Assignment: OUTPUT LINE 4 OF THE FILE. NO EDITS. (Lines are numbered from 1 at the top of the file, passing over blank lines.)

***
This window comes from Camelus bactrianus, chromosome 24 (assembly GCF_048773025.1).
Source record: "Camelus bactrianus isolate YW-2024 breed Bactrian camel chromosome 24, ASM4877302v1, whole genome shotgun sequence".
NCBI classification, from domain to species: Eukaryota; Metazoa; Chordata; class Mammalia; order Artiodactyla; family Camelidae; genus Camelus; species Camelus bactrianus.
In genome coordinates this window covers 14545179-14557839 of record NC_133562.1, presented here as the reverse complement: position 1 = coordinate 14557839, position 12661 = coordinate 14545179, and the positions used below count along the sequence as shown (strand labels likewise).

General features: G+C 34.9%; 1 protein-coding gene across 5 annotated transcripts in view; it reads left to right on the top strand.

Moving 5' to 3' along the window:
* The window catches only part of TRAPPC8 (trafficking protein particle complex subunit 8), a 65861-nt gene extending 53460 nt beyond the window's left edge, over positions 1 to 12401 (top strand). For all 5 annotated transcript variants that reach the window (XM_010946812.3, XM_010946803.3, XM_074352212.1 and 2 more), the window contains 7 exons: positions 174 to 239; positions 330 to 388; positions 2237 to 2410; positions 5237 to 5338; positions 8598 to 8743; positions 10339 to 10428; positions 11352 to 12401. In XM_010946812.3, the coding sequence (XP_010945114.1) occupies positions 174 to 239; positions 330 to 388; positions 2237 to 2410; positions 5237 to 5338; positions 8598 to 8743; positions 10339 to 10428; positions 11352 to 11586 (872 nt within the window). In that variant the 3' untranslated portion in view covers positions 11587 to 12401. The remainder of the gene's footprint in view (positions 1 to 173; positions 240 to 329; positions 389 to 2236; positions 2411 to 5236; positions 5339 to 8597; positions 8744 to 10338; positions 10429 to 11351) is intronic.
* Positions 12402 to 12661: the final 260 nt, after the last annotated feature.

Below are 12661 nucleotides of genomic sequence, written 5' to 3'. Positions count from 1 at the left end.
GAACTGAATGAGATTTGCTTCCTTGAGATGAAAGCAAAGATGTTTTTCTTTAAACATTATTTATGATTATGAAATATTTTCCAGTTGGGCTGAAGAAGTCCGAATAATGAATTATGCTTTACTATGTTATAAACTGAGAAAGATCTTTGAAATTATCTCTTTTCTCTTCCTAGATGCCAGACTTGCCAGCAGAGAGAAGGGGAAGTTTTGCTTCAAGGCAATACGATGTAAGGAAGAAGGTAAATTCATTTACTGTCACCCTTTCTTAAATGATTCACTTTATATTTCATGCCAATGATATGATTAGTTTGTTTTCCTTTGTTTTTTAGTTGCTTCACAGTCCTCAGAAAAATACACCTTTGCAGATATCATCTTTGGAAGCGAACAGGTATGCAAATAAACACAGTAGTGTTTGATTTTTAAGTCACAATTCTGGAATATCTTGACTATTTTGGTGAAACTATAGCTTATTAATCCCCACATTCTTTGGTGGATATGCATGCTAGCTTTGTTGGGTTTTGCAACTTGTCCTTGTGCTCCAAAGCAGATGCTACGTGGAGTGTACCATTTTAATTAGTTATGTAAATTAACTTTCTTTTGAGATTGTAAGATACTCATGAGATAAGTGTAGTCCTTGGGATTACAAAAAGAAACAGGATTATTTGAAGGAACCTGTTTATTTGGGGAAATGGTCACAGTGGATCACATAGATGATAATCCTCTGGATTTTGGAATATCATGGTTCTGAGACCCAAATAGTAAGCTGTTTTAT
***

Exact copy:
In genome coordinates this window covers 14545179-14557839 of record NC_133562.1, presented here as the reverse complement: position 1 = coordinate 14557839, position 12661 = coordinate 14545179, and the positions used below count along the sequence as shown (strand labels likewise).